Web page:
NEW YORK: More than 3,000 members from the Muslim community in Stafford in the US state of Texas and Houston area attended the funeral of Sabika Sheikh, the Pakistani exchange student killed in the deadly May 18 mass shooting at a high school, according to American media reports.

The solemn ceremony took place on Sunday afternoon at an Islamic centre in Stafford, which is not far from Santa Fe High School, where the massacre took place.

A number of Santa Fe students attended to pay respect to their classmate who was only with them for a semester but left quite an impression.

Her host mother here talked about a shawl given to her by Sabika on Mother’s Day, which was handmade in Pakistan, the reports said.

Local dignitaries honoured her life, from Mayor Sylvester Turner to Congresswoman Shelia Jackson-Lee.

Congressman Al Green presented a boxed American flag with an inscription for her family to Consul General of Pakistan in Houston Aisha Farooqui. It will be presented to her family in Pakistan.

As she did not have family members in Texas to help organize the service, the Islamic Society for Greater Houston planned and organized the funeral, according to reports.

“She doesn’t have any family here, but she has all of us and this whole community that is mourning,” said M.J. Khan, the Pakistani president of the society. “We are all there to be her family.”

Sabika had been staying with a host family in the Santa Fe area. Her host father, Jason Cogburn, said Sabika and his family learned from each other, and his family even fasted with her during Ramadan.

“We loved her and she loved us,” he was quoted as saying. “She will be very missed, but she will always be loved.”

Sabika, 17, was among eight students and two teachers who were killed when a 17-year-old shooter identified as Dimitrios Pagourtzis opened fire with a shotgun and a handgun before surrendering to police.

Her funeral was the first one for any of those killed in the shooting.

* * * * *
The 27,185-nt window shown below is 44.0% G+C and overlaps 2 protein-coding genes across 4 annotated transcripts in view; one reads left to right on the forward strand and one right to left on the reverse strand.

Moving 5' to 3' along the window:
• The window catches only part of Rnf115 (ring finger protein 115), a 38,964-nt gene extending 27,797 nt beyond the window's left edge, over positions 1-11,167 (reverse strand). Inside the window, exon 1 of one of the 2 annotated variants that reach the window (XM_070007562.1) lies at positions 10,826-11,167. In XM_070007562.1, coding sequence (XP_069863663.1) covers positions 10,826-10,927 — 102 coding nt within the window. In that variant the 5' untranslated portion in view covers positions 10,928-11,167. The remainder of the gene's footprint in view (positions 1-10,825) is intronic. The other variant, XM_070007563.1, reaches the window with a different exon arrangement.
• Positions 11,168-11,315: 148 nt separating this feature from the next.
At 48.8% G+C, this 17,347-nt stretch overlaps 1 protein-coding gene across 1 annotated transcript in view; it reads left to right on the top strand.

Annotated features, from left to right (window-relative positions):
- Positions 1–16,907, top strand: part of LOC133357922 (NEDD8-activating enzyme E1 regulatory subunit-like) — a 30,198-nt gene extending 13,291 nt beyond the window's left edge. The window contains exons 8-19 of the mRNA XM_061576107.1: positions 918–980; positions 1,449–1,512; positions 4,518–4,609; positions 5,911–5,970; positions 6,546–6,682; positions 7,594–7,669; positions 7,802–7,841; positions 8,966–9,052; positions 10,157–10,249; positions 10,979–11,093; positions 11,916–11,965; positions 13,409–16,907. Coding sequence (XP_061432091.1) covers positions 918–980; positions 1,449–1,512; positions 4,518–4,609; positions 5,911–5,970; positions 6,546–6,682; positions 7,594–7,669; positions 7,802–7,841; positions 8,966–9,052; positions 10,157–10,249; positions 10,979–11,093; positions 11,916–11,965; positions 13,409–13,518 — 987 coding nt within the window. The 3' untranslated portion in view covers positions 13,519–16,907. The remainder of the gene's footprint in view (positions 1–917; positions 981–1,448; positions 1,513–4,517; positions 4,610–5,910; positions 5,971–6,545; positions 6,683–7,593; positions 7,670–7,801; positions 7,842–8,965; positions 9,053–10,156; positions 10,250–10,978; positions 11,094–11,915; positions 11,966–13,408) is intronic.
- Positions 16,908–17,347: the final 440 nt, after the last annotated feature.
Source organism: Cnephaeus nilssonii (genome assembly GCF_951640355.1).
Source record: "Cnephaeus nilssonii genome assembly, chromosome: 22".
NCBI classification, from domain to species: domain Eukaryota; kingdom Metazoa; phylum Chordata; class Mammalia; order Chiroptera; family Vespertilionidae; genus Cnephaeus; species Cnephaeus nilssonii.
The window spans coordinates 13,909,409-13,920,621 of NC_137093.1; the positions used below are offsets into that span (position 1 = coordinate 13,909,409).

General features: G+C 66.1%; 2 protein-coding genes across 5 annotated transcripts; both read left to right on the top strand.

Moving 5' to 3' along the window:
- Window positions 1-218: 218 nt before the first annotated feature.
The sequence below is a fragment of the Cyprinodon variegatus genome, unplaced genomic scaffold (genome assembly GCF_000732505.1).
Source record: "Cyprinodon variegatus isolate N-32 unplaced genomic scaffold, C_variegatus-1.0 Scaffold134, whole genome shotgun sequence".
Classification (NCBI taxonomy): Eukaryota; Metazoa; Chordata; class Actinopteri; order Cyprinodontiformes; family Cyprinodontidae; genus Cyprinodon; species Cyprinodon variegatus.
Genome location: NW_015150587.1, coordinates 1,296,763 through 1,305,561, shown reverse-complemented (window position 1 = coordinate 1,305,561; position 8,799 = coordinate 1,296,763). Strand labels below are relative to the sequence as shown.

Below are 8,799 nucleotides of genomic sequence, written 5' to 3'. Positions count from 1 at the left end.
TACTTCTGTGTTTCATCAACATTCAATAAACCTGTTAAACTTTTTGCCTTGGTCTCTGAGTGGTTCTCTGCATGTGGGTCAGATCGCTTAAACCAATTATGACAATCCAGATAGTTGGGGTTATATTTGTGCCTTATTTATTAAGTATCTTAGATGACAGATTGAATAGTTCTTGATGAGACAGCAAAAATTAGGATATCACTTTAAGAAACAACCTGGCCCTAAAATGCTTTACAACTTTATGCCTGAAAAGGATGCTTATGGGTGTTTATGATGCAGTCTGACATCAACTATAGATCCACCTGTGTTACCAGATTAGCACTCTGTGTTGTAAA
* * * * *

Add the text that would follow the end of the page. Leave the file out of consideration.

The girls’ father, Abdul Aziz Sheikh, said at the family home in Karachi that “we are still in a state of denial. It is like a nightmare.”

She was studying in the United States under the State Department’s Youth Exchange and Study (YES) programme, which provides scholarships for students from countries with significant Muslim populations to spend an academic year in the United States.

Her father said Sabika had dreamed of working for Pakistan’s Foreign Affairs Ministry.

He added she was expected to return to Karachi next month for Eid al-Fitr, marking the end of the holy Muslim fasting month of Ramadan.

The Islamic Society called the shooting “an act of terror” and said such events “remind us as to what world we live in, where the sanctity of life is not valued.”

The society said it has also offered to help with the transportation of student’s body back to Pakistan, where her family will also hold a service.

Houston Mayor Sylvester Turner cited Sabika’s desire to be a diplomat as he mourned the student.

“Even though after her death, she will continue to be a diplomat. Even in her death, she is pulling the relationships between Pakistan and the United States, specifically the Houston area, even closer, ” he said.

Sabika’s body will be flown to Karachi today for a final farewell with her family there.